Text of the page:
Just a few days after the second blog post pointing out the major security breach at Estancia High, this one,

EHS Entrance 2

the word trickled down from on high and the door is now shut tight. As it should be.

Great, yes? It would be, except that the result is the equivalent of squeezing a balloon: The security is now tight at this door, but it is laughable elsewhere on campus.

The district’s answer to ending this trash can security problem is to open up another door on campus that is not visible from the street, as you can see in this image:

EHS Security 3

Yep – Walk just a few yards around the corner from the trash can door and you will find an even worse security lapse: A wide open door leading to the Commons section on campus, with no scrutiny or screening, no nuthin’.

Any shooter planning an attack – and they always plan in advance – could enter this area, or another on campus, stash his or her arsenal, and wait until the day.

Oh, and in case you’re not aware, the Commons is where dozens of kids gather each school day to eat lunch, swap apps, talk, etc. In other words, lots of kinds concentrated in one area. Just sayin’…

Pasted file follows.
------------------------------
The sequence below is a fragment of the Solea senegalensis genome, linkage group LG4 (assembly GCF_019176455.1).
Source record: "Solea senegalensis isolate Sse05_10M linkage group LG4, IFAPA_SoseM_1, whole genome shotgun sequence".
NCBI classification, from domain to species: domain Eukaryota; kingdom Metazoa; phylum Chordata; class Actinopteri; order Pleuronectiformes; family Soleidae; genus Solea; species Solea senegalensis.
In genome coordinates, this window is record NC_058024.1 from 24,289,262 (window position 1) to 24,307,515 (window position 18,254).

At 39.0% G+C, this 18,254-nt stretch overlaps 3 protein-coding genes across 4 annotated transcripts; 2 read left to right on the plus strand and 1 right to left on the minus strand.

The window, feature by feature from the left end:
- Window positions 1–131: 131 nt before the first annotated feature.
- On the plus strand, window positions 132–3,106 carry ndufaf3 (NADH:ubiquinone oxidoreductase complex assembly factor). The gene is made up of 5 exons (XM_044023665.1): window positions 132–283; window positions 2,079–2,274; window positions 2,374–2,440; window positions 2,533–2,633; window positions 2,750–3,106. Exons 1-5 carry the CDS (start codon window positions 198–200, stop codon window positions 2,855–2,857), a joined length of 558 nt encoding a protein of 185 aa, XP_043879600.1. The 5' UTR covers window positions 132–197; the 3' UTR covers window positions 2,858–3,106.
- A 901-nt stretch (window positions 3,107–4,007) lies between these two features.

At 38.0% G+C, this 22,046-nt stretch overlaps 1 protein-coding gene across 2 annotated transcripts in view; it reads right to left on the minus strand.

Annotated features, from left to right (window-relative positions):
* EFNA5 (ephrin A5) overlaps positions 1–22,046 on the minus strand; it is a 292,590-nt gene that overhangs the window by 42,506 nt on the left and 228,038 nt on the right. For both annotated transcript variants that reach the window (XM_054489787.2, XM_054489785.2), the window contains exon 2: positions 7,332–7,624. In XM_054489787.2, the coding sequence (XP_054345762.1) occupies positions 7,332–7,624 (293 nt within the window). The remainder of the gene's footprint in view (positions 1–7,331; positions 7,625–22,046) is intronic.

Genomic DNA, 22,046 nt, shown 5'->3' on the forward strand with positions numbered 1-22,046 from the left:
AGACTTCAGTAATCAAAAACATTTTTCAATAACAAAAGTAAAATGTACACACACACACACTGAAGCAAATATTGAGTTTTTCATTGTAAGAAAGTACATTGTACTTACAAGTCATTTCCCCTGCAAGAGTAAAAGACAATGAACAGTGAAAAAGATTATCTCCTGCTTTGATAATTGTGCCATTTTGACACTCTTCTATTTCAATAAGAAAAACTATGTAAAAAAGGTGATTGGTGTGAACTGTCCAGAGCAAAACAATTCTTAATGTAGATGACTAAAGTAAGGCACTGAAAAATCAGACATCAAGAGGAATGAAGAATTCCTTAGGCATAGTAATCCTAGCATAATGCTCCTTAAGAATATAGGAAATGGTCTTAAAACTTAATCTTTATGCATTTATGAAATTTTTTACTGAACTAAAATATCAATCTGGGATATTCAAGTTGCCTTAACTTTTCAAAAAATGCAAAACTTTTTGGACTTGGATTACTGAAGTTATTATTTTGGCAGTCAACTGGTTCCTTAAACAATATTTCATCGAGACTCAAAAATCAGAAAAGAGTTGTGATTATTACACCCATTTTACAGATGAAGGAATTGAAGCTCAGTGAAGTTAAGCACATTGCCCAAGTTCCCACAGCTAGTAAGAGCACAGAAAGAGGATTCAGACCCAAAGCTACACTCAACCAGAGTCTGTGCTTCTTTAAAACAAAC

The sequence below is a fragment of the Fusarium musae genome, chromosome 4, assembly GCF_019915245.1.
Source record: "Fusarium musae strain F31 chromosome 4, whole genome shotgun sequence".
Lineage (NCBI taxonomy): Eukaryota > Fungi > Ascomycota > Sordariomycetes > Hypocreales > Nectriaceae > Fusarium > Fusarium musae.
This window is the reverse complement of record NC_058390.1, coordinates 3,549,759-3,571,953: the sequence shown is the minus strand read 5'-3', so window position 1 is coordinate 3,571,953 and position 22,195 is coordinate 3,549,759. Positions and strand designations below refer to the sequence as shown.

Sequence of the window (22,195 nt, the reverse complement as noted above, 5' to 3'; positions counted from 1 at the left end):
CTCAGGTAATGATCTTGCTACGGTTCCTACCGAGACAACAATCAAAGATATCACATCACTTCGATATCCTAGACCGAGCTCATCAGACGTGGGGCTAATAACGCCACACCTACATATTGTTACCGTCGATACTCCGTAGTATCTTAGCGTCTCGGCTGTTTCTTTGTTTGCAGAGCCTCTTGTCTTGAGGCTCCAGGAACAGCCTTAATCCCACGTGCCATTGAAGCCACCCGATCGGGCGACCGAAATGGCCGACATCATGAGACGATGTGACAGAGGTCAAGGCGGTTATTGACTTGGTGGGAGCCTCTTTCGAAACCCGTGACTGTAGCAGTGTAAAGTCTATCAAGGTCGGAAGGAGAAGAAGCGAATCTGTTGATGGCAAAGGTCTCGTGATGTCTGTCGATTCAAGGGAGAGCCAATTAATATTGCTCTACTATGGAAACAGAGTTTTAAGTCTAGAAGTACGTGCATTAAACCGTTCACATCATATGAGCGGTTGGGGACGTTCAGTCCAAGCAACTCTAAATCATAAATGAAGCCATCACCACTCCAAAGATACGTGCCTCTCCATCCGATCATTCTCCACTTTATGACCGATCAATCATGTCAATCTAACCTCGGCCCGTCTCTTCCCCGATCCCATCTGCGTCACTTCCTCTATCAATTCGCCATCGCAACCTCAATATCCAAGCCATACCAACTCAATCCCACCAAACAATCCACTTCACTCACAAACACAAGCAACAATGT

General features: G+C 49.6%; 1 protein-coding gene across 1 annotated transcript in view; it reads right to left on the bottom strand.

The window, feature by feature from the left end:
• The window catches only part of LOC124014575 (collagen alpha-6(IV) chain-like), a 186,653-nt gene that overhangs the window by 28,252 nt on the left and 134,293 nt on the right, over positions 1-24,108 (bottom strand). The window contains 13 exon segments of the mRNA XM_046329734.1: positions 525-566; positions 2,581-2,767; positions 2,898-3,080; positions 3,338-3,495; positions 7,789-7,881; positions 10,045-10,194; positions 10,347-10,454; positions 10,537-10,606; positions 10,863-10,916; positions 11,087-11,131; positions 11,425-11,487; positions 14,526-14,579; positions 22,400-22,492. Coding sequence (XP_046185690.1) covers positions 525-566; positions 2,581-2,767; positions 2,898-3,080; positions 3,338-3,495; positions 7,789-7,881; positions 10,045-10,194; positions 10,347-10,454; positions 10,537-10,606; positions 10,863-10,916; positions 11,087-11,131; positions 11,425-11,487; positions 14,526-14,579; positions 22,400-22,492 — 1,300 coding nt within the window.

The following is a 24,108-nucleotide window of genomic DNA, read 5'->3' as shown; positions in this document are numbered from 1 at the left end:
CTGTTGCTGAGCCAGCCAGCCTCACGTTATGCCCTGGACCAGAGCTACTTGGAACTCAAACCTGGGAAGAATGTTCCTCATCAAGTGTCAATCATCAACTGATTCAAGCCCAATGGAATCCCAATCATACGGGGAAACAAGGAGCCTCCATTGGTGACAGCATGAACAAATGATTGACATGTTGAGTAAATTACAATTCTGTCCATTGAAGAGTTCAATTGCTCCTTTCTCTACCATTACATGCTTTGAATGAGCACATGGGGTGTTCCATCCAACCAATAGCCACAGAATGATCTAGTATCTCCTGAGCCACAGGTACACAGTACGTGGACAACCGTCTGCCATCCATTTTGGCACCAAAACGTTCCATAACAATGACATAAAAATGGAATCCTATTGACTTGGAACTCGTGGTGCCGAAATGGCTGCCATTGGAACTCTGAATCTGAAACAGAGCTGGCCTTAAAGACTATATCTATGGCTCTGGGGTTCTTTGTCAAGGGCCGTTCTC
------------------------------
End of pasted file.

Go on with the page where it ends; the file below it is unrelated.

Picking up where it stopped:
This is yet another example of the low bar that has been set at the district thanks to  rubber-stamping trustees who repeatedly fail to ask the right questions of the administration, who fail to hold anyone – including themselves – accountable for anything, and who fail to fully comprehend the scope of their responsibilities.

It’s also another example of why we need four new trustees elected this fall, not just replacements for the two who are not running.

After academic performance, there is no issue more important than campus safety and security. The case can even be made that it is more important than academic performance. Yet, the district is late to the party and cannot get past just a proposal for a bunch of feel-good, immediate gratification products that provide the illusion that staff and students will be protected from a shooter.

I’ve outlined what they should be doing in addition to the gizmos, but the district is no different than most people and they gravitate toward the easiest possible remedy.

Putting up fences, installing metal detectors, and forcing everyone to wear badges is easy.  A comprehensive, long-term strategy is hard.

Vote for four new trustees this fall. Without them, look for more trash cans as door stops.

Steve Smith

 

 

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